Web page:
Vanessa To The Renovation Rescue
When renovating, there are several things that you need to know before executing your design plans. The first thing you should consider is whether you have ideas that will showcase a home without losing your mind, money and valuable time. Many may ask “can I afford an interior designer?” My answer, you can’t afford to go without one. In the past, the wealthy and famous were the only ones that were able to hire the best designers. Today all you need is an educated consumer to understand the potential savings and the added value to the home when hiring a designer. In my field, I’ve seen the bad and the ugly. A few years ago a very lovely woman inquired about designing her 2,500 square foot home. She was very excited to start, and her concern was her kitchen, which by the way is my expertise. She needed to have it ready for Mother’s Day. We spoke several times, and she decided to save money by taking on the design project herself. She started with the kitchen and hired a contractor to do the work; she gave him a deposit and in between the job, he asked for more money to continue the work. To make matters worse, the contractor was unreliable and stopped answering her calls altogether. Finally, he disappeared with $30,000 of her money. The contractor left this woman grief-stricken, a wrecked kitchen and minor damages to existing plumbing. After it was all completed, she spent over $70,000 to finish the kitchen. If she would have started the design process with us, she would still have $30,000 in her pocket. There is that old cliche “Penny wise and pound foolish” and in this scenario, it truly applies.
Here are five things you should know when renovating your home:
Hiring the right designer that has a good team of electricians, plumbers, and contractors in her toolbox can save you thousands of dollars. The designer will help in eliminating the guess work with assistance in selecting the right color combinations, fabrics, floors, and paints. Trying to do this on your own can ultimately turn out to be costly, especially when your selections do not turn out the way you planned. Also, your curb appeal will be slightly higher than the neighbor that decided to piecemeal the décor or copied page 6 of a home design catalog. A designer will be able to save you money using inside trade discounts provided to the firm. These saving can be substantial if you are renovating the entire house. If you’re lucky, enough the savings can offset some of the design fees. Designers can negotiate pricing with contractors, and get you the best for less.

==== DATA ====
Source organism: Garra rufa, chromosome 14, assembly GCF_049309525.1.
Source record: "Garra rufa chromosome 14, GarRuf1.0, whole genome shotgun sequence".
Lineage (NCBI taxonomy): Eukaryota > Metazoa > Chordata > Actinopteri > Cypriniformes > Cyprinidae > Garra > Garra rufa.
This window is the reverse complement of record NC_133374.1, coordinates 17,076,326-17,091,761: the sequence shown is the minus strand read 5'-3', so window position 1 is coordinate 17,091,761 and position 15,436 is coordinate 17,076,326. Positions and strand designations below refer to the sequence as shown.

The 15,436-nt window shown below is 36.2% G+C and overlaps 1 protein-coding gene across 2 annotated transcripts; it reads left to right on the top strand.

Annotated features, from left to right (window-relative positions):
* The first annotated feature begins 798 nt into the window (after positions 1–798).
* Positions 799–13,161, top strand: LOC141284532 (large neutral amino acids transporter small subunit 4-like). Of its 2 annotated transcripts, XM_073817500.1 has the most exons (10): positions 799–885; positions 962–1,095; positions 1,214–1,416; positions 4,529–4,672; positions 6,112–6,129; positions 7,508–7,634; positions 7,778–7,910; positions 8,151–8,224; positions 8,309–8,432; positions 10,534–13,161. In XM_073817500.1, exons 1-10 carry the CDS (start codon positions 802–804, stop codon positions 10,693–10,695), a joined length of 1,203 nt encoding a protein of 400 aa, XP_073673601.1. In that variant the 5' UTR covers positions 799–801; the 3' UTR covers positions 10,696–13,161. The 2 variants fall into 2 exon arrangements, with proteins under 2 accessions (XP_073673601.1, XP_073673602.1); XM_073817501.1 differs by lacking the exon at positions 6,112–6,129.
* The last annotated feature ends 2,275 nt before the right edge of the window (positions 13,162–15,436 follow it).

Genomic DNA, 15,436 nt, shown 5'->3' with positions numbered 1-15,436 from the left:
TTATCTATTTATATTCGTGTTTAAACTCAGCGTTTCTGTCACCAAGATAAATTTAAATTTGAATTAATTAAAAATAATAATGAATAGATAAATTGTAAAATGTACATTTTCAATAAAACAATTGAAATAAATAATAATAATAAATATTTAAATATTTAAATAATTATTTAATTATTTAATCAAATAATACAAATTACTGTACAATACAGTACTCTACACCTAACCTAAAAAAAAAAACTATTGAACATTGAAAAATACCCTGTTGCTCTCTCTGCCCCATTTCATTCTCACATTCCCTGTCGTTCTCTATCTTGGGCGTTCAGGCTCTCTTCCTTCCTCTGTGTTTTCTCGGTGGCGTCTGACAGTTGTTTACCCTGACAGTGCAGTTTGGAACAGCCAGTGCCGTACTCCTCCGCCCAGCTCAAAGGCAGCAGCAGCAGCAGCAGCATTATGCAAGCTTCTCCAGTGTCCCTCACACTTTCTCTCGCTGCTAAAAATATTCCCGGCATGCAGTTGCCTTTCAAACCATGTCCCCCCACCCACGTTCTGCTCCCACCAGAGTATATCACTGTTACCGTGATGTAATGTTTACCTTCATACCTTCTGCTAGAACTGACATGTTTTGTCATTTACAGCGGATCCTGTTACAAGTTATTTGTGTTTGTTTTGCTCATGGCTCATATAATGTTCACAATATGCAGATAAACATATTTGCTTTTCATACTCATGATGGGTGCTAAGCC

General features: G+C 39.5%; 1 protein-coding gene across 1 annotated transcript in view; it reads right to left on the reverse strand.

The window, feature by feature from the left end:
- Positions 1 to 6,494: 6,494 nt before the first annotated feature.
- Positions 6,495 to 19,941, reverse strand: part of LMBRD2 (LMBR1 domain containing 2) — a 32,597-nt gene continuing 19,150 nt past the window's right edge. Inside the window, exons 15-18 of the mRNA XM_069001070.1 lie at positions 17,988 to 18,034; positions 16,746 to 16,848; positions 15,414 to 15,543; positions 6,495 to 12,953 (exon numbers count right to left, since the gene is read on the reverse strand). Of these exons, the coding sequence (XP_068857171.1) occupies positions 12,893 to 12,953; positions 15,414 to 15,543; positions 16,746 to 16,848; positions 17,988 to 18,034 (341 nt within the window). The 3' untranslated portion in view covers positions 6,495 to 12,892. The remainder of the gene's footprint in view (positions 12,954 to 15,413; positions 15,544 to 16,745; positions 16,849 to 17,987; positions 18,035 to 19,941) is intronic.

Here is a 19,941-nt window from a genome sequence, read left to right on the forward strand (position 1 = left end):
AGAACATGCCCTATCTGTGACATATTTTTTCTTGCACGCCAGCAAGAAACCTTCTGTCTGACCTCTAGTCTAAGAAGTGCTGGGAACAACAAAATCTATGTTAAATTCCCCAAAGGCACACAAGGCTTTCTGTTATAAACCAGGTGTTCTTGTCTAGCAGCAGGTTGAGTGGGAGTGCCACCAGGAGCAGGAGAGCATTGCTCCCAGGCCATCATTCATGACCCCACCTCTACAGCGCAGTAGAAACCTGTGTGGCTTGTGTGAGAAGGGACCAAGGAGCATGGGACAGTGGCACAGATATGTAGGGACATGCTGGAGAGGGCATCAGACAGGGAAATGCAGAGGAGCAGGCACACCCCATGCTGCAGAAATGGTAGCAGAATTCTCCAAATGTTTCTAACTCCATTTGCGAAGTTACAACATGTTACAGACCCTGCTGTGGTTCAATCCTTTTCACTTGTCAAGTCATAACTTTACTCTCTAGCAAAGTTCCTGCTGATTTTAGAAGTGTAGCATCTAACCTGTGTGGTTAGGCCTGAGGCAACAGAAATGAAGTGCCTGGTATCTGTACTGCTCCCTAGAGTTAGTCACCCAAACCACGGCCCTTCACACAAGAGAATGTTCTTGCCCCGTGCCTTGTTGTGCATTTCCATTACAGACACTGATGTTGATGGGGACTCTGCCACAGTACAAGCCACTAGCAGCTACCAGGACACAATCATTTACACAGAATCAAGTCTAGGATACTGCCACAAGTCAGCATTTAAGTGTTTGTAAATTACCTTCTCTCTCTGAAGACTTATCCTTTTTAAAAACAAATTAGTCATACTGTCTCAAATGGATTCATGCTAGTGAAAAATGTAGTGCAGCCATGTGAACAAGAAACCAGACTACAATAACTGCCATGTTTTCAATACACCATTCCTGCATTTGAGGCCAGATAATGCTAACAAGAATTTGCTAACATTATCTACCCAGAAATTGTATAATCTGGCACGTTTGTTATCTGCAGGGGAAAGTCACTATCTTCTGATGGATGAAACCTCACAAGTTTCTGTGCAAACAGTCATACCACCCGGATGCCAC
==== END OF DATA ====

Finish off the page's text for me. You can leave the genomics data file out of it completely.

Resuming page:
The designer will do all the research finding the perfect sofa, or table of your dream. You not only hire the designer but a design team that is working diligently to make sure that your design timeline and all goods meet your standards and needs.
Create Balance & Harmony
Make sure that you consult with your partner or others that live in the same house. You like pink, but your seventeen-year-old daughter hates the color pink. Sit with the parties that live in the house and share their thoughts. Make sure that everyone agrees with the floral print in the guest bathroom. Compromise while you make a list of likes and dislikes, providing insight into a balanced environment. Also, when you include family members in the decor, this can create harmonious bonding.
Sustainability In Mind
Think Chic eco-friendly design to improve your lifestyle while making a significant contribution to the environment. Renovate by thinking green, plant trees in areas that will provide some shade and transfer energy. Think of using LED lighting in the home. Think solar panels for the energy efficient home.
Some home improvements have tax benefits. Any improvements that you make to the home by reducing the amount of taxes, you will need to pay when selling your home at a profit. The home improvements will add to the tax “basis” keeping in mind that capital improvements must last for more than one year to add to the value of the home. Home improvements can include deck, bathroom, kitchen upgrades or just changing wall-to-wall carpeting for hardwood floors; you can count the carpeting as a capital improvement. Check with the IRS Publication 523 for a list of eligible improvements.